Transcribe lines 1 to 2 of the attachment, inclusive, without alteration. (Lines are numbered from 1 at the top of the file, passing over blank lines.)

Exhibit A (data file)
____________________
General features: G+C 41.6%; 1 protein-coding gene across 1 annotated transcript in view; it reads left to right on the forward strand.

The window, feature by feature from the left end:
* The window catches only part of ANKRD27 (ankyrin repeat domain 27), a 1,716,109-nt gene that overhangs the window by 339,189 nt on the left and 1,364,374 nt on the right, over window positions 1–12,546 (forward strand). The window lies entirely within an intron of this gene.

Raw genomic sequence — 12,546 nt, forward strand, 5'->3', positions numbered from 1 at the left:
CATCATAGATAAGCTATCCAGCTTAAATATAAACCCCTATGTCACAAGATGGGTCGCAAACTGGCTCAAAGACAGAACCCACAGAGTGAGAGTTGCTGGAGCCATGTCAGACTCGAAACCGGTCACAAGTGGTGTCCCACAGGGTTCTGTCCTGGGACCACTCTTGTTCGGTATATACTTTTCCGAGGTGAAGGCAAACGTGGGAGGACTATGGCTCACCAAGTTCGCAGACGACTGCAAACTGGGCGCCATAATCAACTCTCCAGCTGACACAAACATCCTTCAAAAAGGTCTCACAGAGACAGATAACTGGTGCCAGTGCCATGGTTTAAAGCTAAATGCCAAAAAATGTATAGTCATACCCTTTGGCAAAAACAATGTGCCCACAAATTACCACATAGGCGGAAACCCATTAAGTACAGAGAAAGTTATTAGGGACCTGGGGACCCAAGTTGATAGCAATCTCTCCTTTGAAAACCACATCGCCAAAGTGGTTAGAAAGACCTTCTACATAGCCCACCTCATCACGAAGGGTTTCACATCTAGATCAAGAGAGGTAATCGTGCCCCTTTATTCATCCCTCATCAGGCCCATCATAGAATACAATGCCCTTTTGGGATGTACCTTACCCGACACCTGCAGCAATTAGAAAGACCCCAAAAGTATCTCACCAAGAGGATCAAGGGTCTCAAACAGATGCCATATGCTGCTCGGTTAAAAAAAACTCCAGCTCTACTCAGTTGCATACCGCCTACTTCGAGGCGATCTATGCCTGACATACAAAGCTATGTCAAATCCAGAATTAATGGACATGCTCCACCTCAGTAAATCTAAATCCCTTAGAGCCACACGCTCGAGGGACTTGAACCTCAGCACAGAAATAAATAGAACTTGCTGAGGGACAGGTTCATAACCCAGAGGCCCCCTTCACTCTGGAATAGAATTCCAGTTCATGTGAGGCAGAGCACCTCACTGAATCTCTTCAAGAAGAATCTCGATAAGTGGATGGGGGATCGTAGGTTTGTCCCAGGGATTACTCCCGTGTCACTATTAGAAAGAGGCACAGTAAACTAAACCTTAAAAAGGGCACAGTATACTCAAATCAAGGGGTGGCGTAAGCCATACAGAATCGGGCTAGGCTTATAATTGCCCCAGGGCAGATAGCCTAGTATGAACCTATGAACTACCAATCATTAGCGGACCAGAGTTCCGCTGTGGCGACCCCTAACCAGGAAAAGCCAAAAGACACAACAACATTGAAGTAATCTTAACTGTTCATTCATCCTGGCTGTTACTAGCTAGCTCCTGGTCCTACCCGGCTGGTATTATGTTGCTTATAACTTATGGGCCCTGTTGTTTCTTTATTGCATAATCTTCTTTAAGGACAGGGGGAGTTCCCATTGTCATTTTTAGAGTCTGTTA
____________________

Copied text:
General features: G+C 41.6%; 1 protein-coding gene across 1 annotated transcript in view; it reads left to right on the forward strand.

The window, feature by feature from the left end: